An anonymous reader writes "This NY Times articles makes the case that Comcast's planned acquisition of Time Warner Cable is part of a strategy to fight back against the millions of people ditching cable subscriptions. 'The acquisition rests on the assumption that as people cut back on their monthly TV plans, the cable lines coming into their homes won't lose their value.' The idea is that switching away from cable TV will simply make consumers more beholden to their internet connections, and removing (i.e. acquiring) the competition will let Comcast raise rates without losing customers. The article concludes, 'The steady price increases in broadband rates cast a pall over any cord cutter's dreams. It's possible that you might still save money now by cutting off your cable. But if you plan to watch a lot of TV over the Internet, don't expect to save money forever.'"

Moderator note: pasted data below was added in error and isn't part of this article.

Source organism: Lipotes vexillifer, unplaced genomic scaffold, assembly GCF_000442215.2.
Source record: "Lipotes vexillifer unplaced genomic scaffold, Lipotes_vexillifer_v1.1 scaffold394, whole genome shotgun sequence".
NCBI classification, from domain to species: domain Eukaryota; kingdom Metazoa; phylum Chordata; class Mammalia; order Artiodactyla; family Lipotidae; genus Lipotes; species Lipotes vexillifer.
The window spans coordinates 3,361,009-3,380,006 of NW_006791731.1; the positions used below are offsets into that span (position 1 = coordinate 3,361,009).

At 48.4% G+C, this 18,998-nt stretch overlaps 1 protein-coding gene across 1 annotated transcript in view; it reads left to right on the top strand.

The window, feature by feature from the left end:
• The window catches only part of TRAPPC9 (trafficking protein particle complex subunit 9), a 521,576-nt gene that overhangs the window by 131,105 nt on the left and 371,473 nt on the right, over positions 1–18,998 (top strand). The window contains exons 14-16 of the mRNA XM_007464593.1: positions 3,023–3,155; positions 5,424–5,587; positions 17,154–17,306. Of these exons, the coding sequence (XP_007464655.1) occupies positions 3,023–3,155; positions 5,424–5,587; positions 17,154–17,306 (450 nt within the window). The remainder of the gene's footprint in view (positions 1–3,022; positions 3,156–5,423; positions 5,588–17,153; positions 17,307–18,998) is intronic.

Mark.JUK writes "The United Kingdom's 11-years long Mobile Telecommunications and Health Research Programme (MTHR) has today published a comprehensive report that summarizes 31 research projects, which investigated the potential for biological or adverse health effects of mobile phone and wireless signals on humans (e.g. as a cause for various cancers or other disorders). The good news is that the study, which has resulted in nearly 60 papers appearing in peer-reviewed scientific journals, found 'no evidence' of a danger from mobile transmissions in the typically low frequency radio spectrum bands (e.g. 900MHz and 1800MHz etc.)."